According to a fourth aspect of the invention, there is provided a method of analysing a JPEG-compressed digital image, the JPEG-compressed digital image being represented as a bitstream, wherein said bitstream represents sequential image blocks, each block comprising one or more components, each component comprising one or more data units and each data unit being represented as a Huffman-coded stream of coefficients of basis functions, wherein a zeroth order coefficient is represented as a difference to the previous zeroth order coefficient of the corresponding component. The method comprises: sequentially stepping through the bitstream, and while stepping through the bitstream: storing an indicator in a block information table to one zeroth order or first order coefficient of each image block; decoding the zeroth order coefficients and storing in the block information table the zeroth order coefficient of at least one data unit of each component, said zeroth order coefficient being represented in a non-differential form; and storing in the block information table information indicating the number of bits in the bitstream between coefficients of zeroth or first order in adjacent data units of the image block. The stepping through non-zeroth order coefficients of a data unit in the bitstream, said non-zeroth order coefficients being represented by a sequence of bitstream entries, comprises: looking at a bit sequence of a predetermined number of the following bits in the bitstream; making a table lookup to determine the cathegory and zero run length of at least the first bitstream entry in the bit sequence and to determine the bit length of the first bitstream entry; skipping the number of bits in the bitstream corresponding to the determined bit length; summing the number of skipped bits for gathering information regarding the number of bits in the bitstream between coefficients of zeroth or first order in adjacent data units; and summing the number of coefficients having been stepped through until all coefficients of the data unit have been stepped through or an end of block symbol is encountered.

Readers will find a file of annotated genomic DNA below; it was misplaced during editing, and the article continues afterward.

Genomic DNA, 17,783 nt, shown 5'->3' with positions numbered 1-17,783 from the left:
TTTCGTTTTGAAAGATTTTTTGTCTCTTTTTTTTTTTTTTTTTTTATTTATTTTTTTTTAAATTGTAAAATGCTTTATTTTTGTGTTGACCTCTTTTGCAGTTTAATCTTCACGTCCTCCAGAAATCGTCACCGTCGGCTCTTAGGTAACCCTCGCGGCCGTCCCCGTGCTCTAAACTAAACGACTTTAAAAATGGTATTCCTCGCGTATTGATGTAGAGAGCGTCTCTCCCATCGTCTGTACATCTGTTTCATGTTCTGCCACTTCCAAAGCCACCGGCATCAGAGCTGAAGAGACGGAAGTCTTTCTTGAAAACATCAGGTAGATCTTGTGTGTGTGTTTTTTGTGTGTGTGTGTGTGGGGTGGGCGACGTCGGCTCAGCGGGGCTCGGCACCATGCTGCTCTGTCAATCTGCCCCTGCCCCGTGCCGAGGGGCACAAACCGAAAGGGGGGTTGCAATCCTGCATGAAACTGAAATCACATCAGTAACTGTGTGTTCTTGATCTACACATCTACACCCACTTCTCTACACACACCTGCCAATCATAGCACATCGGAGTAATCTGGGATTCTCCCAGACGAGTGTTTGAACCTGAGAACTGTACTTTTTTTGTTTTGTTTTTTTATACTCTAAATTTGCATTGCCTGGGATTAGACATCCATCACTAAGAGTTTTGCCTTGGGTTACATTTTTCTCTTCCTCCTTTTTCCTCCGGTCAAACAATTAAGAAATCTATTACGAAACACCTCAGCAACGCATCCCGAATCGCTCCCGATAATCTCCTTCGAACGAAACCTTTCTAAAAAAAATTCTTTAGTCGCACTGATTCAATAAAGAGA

According to a fifth aspect of the invention, there is provided a method for stitching two digital images. The method comprises: determining a spatial relationship between the two digital images; assigning image blocks of digital image information in the two digital images indices according to the spatial relationship between the two digital images; forming a bitstream representing sequential image blocks according to the assigned indices, wherein each block comprises one or more components, each component comprises one or more data units and each data unit is represented as a Huffman-coded stream of coefficients of basis functions; storing image block information for each image block in a block information table according to the position of the image block, said image block information comprising: indicators to one zeroth order or first order coefficient of each image block in said bitstream, information indicating the number of bits in the bitstream between coefficients of zeroth or first order in adjacent data units of the image block, and the zeroth order coefficient of at least one data unit of each component, said zeroth order coefficient being represented in a non-differential form.